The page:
Places, everyone, places!
In May, I set myself the challenge of writing about place. While I have, somehow, managed to publish two poems about Washington, DC, I very rarely—as in never—take on place as a topic. Details of place may figure strongly in a poem—“Jumping at the Green Mill” or “528 Shepherd Street, Night” (one of the DC poems), for example—but the subject’s poem is generally something else (although I suppose you could say the same about most poems.) What I was after with this assignment was purposefully trying to capture the sense of a particular place. I should add that probably the most frustrating part of this challenge was restricting myself to a certain subject. But like all good restrictions, it forced me to be inventive, and I was happy to find myself playing with form and narrative in different ways. I haven’t quite made up my mind if I’d term any of this month’s experiments a “success,” but I thought I’d share three drafts nonetheless.
“At the Writing Desk”
There is the invisible and the invisible. For example, the father who is here and the father who isn’t. Consider the things on my table: a red and white mug, a blank notebook that cost too much, a stack of business cards with no faces. Do they belong to the daughter of the visible father or the daughter of the invisible father? Which father has caused this particular arrangement of pictures on the wall—the cowboy, the mismatched column of doorbells, the peonies caught not in full bloom, but in full wilt. One father can read the sound of his daughter’s fingers against her keyboard like tea leaves. He wonders: is this my invisible daughter or the daughter I’d forgotten went missing?
“Still Life with Footnote”
Clutter of plants, tall and leafy, squat and bare-limbed, window-framed against the expanse of yard treed with apples and cherries. The untilled earth waiting. Bored or excited. The throaty throttle of the food processor masticating almonds into milk. The bread foreign and familiar to brown girls from certain southern countries. The living room leaks cricket and the Country music station nobody put on. Plastic table cloths are all alike; each ugly plastic tablecloth is ugly in its own way. Hard cheese and a mango and 20 boxes of pretty teas. And no peanuts at lunch or dinner, not anymore. And not another egg, no thank you. Hot pepper and a slick of oil, the stove with its permanent hiss. Sometimes the chatter of ice cubes, sometimes the clink of bottles, the weep of liquor into a glass. And yes, the calendar: does it matter the year?1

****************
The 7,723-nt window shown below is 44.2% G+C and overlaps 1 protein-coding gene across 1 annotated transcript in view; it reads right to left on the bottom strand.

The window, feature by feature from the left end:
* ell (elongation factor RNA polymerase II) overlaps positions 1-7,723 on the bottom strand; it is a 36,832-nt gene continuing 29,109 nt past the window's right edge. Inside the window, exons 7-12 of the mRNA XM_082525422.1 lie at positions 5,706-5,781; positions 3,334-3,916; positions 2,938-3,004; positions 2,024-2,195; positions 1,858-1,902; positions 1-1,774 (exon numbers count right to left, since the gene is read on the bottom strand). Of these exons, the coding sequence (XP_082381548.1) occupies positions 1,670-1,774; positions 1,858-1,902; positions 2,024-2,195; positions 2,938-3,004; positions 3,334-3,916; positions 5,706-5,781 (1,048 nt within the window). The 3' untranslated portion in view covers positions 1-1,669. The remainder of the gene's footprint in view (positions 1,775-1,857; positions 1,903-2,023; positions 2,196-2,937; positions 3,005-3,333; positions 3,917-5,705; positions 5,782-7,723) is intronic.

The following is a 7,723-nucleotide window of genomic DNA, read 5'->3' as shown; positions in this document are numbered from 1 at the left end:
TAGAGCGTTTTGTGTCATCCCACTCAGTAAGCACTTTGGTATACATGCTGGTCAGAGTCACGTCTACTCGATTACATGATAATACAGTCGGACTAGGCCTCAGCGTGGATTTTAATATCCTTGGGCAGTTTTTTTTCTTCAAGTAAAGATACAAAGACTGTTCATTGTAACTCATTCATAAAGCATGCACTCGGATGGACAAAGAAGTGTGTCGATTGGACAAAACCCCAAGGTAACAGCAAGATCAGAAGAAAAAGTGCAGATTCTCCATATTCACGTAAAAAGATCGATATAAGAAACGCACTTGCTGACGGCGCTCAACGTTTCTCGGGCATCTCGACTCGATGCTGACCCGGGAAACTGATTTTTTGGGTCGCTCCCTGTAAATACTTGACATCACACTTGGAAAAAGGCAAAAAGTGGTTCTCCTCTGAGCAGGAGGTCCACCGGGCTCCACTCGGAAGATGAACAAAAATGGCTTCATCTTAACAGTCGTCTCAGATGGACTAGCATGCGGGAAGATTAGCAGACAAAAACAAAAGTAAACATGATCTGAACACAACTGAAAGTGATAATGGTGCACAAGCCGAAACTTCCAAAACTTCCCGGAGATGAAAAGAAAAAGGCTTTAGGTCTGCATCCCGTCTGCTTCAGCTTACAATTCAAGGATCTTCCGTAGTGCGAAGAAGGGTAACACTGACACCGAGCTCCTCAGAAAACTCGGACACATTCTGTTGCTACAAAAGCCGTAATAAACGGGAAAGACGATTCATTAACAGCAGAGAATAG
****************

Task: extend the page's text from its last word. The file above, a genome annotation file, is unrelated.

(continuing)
1. Here is the cancerous father. Here is his back once wing-cracked now so weary he wilts on to the table’s plastic like the yellow tulips at week’s end. Here is my father with his head in his hands at the table I have known since I was not yet 20. Here is my father hiding in plain sight? Oh Daddy, where have you gone?
“Here is the Place Where No One Is”
Here is the place where no one is. The photographs unhung are of clouds and grass. It is clear the photographer has never seen clouds and grass. And what of the table that isn’t there? Or the three chairs? Is the extra person left out, or is the extra person included? Absent too the wine, the glass, the first prick of alcohol on the tongue. Absent too that sense of absence, that crucial task undone, that right word unspoken. There is not even the memory to be stored away and then forgotten and then almost remembered on that spring morning that never comes, the one where the clouds are grey and syrupy, and the grass grows out loud. The answer, of course, is to invite someone. It is the answer, yes, but maybe not the right one.